The himalayan region is warming at a faster rate than the global average.  This coupled with the local communities' close relationship and reliance on nature means they’ll be hit the hardest.  84 percent of Nepalese live in rural areas and depend on subsistence agriculture for their livelihoods. This means they’re often dependent on rain fed agriculture, leaving them vulnerable to increasingly erratic monsoons. Crop failures and migration have always been happening but now we’re seeing climate effects increasingly overlap with the most vulnerable areas. 

Photograph from Tim-van-den Boog

Movement of people doesn’t happen linearly, its not an arrow shooting in one direction but a slow boil, splashing water out of every side of the pot, unpredictable and chaotic. More akin to flooding, it lingers, inch by inch, barely noticing the water around our boots. 

Here’s the opposite opinion. I was quick to dismiss a decision not to leave a vulnerable area as uneducated, how could they not see the writing on the walls. But speaking to locals, just cause there’s no flood insurance available doesn’t mean you can’t make your own, calculating how much you’d need saved to rebuild your tea house's basement every 3 years. With globalization leaving relatives scattered around the country and world, an informal crowdfunding campaign is more and more viable. Gandhi said the soul of india is in its villages, but there’s brains there also.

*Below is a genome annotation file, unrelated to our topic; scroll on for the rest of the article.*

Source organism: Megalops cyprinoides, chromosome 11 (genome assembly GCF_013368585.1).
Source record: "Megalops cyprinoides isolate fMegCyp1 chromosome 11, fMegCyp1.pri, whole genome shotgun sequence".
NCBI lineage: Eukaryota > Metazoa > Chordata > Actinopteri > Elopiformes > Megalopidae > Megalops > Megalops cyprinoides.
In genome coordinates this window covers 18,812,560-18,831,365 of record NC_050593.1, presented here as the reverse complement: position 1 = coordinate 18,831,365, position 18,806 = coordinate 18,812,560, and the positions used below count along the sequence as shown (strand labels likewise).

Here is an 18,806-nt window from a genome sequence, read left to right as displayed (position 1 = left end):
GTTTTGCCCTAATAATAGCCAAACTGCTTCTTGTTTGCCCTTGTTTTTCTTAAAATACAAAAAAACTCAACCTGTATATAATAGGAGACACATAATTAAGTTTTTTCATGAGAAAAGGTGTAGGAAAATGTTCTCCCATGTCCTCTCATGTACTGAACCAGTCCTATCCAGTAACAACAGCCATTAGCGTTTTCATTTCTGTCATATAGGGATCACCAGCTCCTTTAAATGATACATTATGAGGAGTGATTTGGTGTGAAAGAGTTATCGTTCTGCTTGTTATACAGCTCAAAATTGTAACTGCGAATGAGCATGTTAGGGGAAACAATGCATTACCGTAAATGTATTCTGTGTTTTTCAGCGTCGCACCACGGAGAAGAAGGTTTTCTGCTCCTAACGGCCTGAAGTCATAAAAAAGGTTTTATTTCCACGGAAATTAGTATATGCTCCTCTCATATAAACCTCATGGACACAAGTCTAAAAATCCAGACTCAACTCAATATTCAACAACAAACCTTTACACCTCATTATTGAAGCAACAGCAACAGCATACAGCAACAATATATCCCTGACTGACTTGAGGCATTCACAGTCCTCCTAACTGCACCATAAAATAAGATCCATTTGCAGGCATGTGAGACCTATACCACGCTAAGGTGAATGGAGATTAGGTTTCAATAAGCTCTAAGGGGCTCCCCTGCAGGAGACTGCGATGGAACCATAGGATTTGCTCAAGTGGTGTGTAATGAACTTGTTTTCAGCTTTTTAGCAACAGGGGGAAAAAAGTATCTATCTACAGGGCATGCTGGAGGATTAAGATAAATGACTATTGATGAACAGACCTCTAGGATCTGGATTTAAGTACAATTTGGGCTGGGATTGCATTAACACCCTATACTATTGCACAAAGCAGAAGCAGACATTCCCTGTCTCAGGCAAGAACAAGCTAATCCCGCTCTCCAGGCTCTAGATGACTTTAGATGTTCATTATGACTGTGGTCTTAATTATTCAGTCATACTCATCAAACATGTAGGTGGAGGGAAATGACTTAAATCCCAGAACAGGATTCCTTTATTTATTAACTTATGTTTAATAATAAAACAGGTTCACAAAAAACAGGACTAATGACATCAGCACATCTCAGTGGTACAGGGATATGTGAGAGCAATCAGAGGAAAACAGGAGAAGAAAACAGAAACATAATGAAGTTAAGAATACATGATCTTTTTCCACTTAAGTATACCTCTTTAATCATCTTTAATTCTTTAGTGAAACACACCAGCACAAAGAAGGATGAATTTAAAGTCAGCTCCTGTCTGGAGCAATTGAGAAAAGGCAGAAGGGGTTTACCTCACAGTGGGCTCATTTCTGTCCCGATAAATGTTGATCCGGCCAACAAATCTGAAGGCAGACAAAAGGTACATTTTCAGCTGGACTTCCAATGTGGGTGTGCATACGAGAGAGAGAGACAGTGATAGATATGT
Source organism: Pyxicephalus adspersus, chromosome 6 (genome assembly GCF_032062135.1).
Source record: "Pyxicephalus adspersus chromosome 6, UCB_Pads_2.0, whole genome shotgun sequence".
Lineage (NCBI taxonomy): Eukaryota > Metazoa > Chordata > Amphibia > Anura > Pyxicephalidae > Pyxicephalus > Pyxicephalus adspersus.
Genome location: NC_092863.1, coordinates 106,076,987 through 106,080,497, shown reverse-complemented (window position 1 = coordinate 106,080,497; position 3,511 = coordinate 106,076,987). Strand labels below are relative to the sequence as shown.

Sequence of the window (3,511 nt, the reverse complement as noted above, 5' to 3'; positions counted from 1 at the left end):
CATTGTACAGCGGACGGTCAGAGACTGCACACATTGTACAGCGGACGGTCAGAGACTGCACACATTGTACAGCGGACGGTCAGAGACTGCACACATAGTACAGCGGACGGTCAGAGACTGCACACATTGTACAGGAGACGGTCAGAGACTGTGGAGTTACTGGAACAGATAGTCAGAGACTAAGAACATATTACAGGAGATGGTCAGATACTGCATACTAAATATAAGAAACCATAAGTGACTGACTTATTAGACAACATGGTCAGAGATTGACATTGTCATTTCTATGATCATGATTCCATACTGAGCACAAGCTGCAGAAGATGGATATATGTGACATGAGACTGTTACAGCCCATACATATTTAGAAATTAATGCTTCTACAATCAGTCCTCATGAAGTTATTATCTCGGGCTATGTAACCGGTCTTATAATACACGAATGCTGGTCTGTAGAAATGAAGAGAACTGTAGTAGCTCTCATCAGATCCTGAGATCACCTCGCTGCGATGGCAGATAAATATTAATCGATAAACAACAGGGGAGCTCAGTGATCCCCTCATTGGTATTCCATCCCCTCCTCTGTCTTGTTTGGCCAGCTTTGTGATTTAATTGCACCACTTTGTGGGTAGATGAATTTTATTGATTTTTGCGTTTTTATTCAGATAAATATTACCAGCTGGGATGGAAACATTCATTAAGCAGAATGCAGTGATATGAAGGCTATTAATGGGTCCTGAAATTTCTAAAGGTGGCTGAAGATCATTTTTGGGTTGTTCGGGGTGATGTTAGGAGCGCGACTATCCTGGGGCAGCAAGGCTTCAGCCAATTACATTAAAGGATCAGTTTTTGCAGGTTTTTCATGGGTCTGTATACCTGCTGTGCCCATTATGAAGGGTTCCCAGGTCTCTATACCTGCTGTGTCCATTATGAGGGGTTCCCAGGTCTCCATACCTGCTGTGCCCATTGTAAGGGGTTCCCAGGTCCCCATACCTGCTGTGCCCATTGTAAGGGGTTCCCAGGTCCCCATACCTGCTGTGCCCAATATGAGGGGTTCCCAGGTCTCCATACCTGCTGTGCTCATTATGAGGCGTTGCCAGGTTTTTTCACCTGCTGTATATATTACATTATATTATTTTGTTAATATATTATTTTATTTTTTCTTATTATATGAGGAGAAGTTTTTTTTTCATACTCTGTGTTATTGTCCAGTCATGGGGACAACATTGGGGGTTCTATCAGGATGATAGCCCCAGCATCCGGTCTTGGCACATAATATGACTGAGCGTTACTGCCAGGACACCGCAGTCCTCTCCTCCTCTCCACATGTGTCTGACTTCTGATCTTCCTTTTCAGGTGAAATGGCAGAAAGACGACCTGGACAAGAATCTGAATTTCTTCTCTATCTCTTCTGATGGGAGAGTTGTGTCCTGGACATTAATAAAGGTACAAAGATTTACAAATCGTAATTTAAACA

Shortage of water and crops to sell can begin to build a vicious cycle. As communities thin, there’s less people to sell them to. Most will be too poor to travel far, some farmers can adapt by diversifying but many won’t have the land to scale their farm or the cash to buy the equipment. Oftentime livestock is used as an investment vehicle to hold their extra cash, but with limited water and food, their four legged savings account is also at risk.  

When people say “local knowledge” I always found myself picturing obscure indigenous farming practices, but it can also mean something simpler. Who to get cheap cement from, which neighbor spent some time as an electrician or which community members will do you a solid. For reinforcing or rebuilding your home, relationships are invaluable. 

What (and who) can we blame?